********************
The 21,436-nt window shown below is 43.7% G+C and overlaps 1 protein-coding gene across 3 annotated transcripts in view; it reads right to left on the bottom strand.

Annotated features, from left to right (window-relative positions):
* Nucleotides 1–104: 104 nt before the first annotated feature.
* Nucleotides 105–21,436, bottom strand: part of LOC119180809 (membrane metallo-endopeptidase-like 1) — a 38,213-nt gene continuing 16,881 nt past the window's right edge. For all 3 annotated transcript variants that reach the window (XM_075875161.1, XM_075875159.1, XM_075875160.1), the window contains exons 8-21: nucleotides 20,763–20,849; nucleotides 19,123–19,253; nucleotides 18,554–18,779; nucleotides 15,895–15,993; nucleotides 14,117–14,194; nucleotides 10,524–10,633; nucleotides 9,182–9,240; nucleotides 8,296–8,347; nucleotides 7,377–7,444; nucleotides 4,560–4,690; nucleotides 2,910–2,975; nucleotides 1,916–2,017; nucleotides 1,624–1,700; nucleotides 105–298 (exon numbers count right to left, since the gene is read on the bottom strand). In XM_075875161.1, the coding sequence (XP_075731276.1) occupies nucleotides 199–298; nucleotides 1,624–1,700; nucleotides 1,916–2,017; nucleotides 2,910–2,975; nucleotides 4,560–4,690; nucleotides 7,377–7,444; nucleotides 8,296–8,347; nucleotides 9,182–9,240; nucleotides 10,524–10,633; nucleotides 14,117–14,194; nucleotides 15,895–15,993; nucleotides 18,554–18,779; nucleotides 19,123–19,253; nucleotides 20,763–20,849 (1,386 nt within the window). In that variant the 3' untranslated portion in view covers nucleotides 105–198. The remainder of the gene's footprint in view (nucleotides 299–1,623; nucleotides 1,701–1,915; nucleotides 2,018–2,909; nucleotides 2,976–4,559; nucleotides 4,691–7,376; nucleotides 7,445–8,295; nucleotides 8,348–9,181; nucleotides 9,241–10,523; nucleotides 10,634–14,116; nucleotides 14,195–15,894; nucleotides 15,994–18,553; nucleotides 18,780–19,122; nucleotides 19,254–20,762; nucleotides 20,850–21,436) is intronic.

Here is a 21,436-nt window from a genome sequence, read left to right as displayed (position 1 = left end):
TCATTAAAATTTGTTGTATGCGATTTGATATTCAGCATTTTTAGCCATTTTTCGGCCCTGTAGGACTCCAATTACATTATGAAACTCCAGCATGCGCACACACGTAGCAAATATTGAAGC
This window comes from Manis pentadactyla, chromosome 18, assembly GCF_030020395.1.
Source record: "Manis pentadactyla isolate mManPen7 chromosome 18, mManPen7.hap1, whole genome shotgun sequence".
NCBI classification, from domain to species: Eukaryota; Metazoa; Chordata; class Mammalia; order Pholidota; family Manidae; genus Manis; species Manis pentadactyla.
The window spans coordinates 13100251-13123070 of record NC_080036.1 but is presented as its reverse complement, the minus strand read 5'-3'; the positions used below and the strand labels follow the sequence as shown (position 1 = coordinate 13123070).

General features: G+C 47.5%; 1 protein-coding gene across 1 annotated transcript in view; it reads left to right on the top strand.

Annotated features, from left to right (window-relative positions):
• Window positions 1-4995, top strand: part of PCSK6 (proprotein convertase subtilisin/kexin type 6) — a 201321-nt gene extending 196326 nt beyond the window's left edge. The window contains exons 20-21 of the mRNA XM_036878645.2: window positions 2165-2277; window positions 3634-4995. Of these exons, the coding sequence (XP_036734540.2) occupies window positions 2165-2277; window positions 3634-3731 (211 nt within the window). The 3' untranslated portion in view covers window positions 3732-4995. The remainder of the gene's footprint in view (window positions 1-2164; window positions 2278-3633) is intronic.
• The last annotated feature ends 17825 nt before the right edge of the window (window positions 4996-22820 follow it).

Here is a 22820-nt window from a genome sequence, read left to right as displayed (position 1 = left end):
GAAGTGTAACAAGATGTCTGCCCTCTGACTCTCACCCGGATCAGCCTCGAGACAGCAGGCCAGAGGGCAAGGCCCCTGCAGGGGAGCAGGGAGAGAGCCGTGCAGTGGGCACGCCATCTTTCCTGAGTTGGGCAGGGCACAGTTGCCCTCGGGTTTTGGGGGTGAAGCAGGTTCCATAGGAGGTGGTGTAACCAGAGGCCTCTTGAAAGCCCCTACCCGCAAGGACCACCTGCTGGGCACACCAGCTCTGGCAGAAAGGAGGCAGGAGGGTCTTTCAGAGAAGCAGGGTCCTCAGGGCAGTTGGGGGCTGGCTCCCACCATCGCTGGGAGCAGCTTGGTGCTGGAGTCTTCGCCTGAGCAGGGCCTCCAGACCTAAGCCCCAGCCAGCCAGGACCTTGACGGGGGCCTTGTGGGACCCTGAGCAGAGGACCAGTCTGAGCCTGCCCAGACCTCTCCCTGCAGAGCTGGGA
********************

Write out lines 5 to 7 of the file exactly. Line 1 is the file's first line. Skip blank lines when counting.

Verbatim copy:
Here is a 21,436-nt window from a genome sequence, read left to right as displayed (position 1 = left end):
TCATTAAAATTTGTTGTATGCGATTTGATATTCAGCATTTTTAGCCATTTTTCGGCCCTGTAGGACTCCAATTACATTATGAAACTCCAGCATGCGCACACACGTAGCAAATATTGAAGC
This window comes from Manis pentadactyla, chromosome 18, assembly GCF_030020395.1.